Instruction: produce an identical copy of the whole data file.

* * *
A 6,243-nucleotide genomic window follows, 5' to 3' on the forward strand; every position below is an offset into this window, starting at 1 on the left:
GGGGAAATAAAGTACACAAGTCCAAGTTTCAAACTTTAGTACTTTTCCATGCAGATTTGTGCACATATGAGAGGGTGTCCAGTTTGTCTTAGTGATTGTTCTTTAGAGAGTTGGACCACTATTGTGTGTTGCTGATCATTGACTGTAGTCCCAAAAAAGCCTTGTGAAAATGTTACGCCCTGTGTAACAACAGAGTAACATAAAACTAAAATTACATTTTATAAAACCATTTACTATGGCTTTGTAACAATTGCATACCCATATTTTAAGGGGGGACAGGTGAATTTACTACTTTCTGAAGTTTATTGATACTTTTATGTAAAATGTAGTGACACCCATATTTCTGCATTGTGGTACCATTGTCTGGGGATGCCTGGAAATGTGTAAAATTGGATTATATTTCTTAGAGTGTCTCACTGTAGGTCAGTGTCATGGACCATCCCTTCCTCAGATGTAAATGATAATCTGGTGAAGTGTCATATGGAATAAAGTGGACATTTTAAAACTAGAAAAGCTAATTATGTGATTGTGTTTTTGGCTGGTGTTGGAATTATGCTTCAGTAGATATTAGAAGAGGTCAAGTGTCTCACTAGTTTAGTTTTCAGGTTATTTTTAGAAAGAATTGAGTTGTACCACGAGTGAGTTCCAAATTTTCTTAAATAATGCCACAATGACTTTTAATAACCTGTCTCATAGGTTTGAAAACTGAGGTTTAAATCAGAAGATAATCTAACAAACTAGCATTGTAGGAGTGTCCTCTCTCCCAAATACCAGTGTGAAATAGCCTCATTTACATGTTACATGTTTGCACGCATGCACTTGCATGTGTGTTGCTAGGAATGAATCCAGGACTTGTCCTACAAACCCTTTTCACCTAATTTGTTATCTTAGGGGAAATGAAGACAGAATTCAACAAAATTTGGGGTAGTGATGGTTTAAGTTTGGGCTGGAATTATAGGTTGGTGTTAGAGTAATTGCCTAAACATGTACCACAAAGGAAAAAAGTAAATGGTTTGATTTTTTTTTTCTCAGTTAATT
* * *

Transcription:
A 6,243-nucleotide genomic window follows, 5' to 3' on the forward strand; every position below is an offset into this window, starting at 1 on the left:
GGGGAAATAAAGTACACAAGTCCAAGTTTCAAACTTTAGTACTTTTCCATGCAGATTTGTGCACATATGAGAGGGTGTCCAGTTTGTCTTAGTGATTGTTCTTTAGAGAGTTGGACCACTATTGTGTGTTGCTGATCATTGACTGTAGTCCCAAAAAAGCCTTGTGAAAATGTTACGCCCTGTGTAACAACAGAGTAACATAAAACTAAAATTACATTTTATAAAACCATTTACTATGGCTTTGTAACAATTGCATACCCATATTTTAAGGGGGGACAGGTGAATTTACTACTTTCTGAAGTTTATTGATACTTTTATGTAAAATGTAGTGACACCCATATTTCTGCATTGTGGTACCATTGTCTGGGGATGCCTGGAAATGTGTAAAATTGGATTATATTTCTTAGAGTGTCTCACTGTAGGTCAGTGTCATGGACCATCCCTTCCTCAGATGTAAATGATAATCTGGTGAAGTGTCATATGGAATAAAGTGGACATTTTAAAACTAGAAAAGCTAATTATGTGATTGTGTTTTTGGCTGGTGTTGGAATTATGCTTCAGTAGATATTAGAAGAGGTCAAGTGTCTCACTAGTTTAGTTTTCAGGTTATTTTTAGAAAGAATTGAGTTGTACCACGAGTGAGTTCCAAATTTTCTTAAATAATGCCACAATGACTTTTAATAACCTGTCTCATAGGTTTGAAAACTGAGGTTTAAATCAGAAGATAATCTAACAAACTAGCATTGTAGGAGTGTCCTCTCTCCCAAATACCAGTGTGAAATAGCCTCATTTACATGTTACATGTTTGCACGCATGCACTTGCATGTGTGTTGCTAGGAATGAATCCAGGACTTGTCCTACAAACCCTTTTCACCTAATTTGTTATCTTAGGGGAAATGAAGACAGAATTCAACAAAATTTGGGGTAGTGATGGTTTAAGTTTGGGCTGGAATTATAGGTTGGTGTTAGAGTAATTGCCTAAACATGTACCACAAAGGAAAAAAGTAAATGGTTTGATTTTTTTTTTCTCAGTTAATT